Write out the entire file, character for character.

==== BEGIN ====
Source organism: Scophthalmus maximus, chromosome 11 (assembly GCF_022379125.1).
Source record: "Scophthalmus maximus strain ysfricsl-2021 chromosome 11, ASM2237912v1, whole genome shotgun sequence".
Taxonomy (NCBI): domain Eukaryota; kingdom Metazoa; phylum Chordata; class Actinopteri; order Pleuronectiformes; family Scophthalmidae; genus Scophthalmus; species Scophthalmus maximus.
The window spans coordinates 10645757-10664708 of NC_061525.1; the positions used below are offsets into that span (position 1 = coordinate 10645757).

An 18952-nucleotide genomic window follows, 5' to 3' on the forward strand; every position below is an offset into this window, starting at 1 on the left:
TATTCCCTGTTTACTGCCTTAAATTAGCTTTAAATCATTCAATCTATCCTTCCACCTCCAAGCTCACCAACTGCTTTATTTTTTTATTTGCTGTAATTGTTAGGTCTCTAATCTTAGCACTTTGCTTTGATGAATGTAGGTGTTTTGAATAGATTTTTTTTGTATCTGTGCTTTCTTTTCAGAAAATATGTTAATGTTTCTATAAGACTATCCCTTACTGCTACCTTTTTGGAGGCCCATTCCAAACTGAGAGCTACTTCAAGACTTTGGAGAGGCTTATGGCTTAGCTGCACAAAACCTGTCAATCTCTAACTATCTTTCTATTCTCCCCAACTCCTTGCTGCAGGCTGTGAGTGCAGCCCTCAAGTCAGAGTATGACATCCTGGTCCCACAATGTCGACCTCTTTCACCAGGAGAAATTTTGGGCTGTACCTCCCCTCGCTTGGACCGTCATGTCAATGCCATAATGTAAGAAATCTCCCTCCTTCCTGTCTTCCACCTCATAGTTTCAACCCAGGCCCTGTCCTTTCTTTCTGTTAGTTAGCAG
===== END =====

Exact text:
Source organism: Scophthalmus maximus, chromosome 11 (assembly GCF_022379125.1).
Source record: "Scophthalmus maximus strain ysfricsl-2021 chromosome 11, ASM2237912v1, whole genome shotgun sequence".
Taxonomy (NCBI): domain Eukaryota; kingdom Metazoa; phylum Chordata; class Actinopteri; order Pleuronectiformes; family Scophthalmidae; genus Scophthalmus; species Scophthalmus maximus.
The window spans coordinates 10645757-10664708 of NC_061525.1; the positions used below are offsets into that span (position 1 = coordinate 10645757).

An 18952-nucleotide genomic window follows, 5' to 3' on the forward strand; every position below is an offset into this window, starting at 1 on the left:
TATTCCCTGTTTACTGCCTTAAATTAGCTTTAAATCATTCAATCTATCCTTCCACCTCCAAGCTCACCAACTGCTTTATTTTTTTATTTGCTGTAATTGTTAGGTCTCTAATCTTAGCACTTTGCTTTGATGAATGTAGGTGTTTTGAATAGATTTTTTTTGTATCTGTGCTTTCTTTTCAGAAAATATGTTAATGTTTCTATAAGACTATCCCTTACTGCTACCTTTTTGGAGGCCCATTCCAAACTGAGAGCTACTTCAAGACTTTGGAGAGGCTTATGGCTTAGCTGCACAAAACCTGTCAATCTCTAACTATCTTTCTATTCTCCCCAACTCCTTGCTGCAGGCTGTGAGTGCAGCCCTCAAGTCAGAGTATGACATCCTGGTCCCACAATGTCGACCTCTTTCACCAGGAGAAATTTTGGGCTGTACCTCCCCTCGCTTGGACCGTCATGTCAATGCCATAATGTAAGAAATCTCCCTCCTTCCTGTCTTCCACCTCATAGTTTCAACCCAGGCCCTGTCCTTTCTTTCTGTTAGTTAGCAG